Special Issue "Recovery and Recycling of Valuable Metals"

A special issue of Metals (ISSN 2075-4701).

Deadline for manuscript submissions: 31 December 2020.

Special Issue Editor

Dr. Dariush Azizi
Guest Editor
Institut national de la recherche scientifique (INRS-Eau Terre et Environnement), Université du Quebec, Bureau 3339A- 490, rue de la Couronne, Québec, QC, G1K 9A9, Canada.
Interests: surface chemistry; extractive metallurgy; mineral processing; DFT simulations; waste valorization

Special Issue Information

Dear Colleagues,

Metals have always played a significant role in human life, and the current global growth and prosperity are directly dependent on these materials. With the rapidly growing global demand for metals, their extraction from natural minerals (as their primary sources) has been enhanced, causing a significant reduction in the grade and quality of the ores in ore deposits and leading to the production of huge amounts of waste which needs management. In light of this, new ideas to develop more advanced metal recovery technologies from minerals are required. Besides, the huge quantity of waste generated through all steps of metal production is known to be a source of environmental pollution, while its valorization can create value via recycling metals or even though use in the production of other valuable materials. Such waste valorization is also in line with the United Nations’ Sustainable Development Goals (SDGs) as well as implementation of the Paris Agreement. On this matter, the recycling of end-user products in order to reproduce valuable metals can also create significant values and reduce mining activities, and thus their harmful consequences all around the world. Therefore, research and development in the state-of-the-art technologies for the recovery and recycling of metals are absolutely necessary.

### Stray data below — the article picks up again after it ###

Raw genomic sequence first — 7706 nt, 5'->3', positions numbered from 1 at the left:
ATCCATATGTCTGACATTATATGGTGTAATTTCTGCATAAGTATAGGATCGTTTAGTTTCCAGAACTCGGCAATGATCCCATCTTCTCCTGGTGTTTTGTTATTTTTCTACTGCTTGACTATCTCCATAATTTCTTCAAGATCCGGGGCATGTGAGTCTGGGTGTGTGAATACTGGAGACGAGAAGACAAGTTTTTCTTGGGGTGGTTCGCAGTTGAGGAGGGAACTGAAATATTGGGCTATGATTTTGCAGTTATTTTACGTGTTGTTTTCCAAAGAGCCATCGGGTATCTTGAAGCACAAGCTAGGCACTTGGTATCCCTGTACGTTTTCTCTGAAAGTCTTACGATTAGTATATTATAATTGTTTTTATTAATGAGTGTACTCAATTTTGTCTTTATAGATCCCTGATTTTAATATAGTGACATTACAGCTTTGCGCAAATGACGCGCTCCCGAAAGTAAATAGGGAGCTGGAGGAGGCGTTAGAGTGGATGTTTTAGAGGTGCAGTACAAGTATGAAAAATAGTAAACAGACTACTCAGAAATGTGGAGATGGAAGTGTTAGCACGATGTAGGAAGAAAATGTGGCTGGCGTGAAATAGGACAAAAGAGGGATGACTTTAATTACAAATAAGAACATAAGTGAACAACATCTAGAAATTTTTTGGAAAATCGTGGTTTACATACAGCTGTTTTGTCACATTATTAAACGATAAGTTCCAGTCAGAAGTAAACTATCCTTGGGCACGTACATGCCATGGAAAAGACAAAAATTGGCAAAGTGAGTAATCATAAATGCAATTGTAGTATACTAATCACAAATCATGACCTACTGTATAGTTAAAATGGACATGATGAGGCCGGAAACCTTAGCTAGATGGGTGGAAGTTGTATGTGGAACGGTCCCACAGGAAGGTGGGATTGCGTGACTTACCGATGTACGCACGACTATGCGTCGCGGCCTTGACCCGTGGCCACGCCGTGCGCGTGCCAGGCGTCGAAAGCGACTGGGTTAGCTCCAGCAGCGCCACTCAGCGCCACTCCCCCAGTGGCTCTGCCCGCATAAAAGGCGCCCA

In this Special Issue, the endeavor is to collect a range of articles on different aspects of valuable metal recovery and recycling from primary and secondary sources. The objective is to decipher all new methods, processes, and knowledge in valuable metals production. We hope this open-access Special Issue will provide a great opportunity to demonstrate the work of researchers working in this area all around the world. Articles on all areas of hydrometallurgy, mineral processing, and waste recycling and valorization are highly desired.

Dr. Dariush Azizi
Guest Editor

Manuscript Submission Information

Manuscripts should be submitted online at www.mdpi.com by registering and logging in to this website. Once you are registered, click here to go to the submission form. Manuscripts can be submitted until the deadline. All papers will be peer-reviewed. Accepted papers will be published continuously in the journal (as soon as accepted) and will be listed together on the special issue website. Research articles, review articles as well as short communications are invited. For planned papers, a title and short abstract (about 100 words) can be sent to the Editorial Office for announcement on this website.